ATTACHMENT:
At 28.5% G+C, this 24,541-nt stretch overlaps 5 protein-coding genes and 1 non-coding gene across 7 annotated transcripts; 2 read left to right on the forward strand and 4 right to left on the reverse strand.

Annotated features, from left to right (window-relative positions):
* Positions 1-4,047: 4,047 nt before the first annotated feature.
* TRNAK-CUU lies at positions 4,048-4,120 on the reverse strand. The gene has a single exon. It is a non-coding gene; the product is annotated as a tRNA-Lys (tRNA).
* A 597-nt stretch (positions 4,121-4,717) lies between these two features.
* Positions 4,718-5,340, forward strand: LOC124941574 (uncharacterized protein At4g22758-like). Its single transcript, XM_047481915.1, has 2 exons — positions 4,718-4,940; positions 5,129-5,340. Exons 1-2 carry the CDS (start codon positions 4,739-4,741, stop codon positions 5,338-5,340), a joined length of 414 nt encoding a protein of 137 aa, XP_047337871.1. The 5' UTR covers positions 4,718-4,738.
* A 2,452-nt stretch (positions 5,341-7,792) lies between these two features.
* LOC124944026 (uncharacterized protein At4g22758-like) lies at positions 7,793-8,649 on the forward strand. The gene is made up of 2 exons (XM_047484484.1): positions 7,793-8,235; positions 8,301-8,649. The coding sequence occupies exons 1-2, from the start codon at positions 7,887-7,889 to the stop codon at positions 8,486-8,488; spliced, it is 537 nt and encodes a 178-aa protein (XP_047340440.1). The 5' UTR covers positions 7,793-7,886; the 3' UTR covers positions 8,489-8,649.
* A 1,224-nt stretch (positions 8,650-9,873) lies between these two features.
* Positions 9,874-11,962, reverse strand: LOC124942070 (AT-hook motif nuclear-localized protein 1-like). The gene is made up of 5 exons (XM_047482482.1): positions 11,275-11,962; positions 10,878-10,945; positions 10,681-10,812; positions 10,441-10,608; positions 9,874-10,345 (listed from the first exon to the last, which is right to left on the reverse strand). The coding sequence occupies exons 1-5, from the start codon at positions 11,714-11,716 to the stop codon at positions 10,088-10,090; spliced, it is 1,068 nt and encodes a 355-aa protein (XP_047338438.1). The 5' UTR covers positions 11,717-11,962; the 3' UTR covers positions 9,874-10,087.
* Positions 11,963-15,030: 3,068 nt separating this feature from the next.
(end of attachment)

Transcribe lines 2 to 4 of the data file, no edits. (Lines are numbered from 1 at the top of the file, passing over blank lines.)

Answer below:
Annotated features, from left to right (window-relative positions):
* Positions 1-4,047: 4,047 nt before the first annotated feature.
* TRNAK-CUU lies at positions 4,048-4,120 on the reverse strand. The gene has a single exon. It is a non-coding gene; the product is annotated as a tRNA-Lys (tRNA).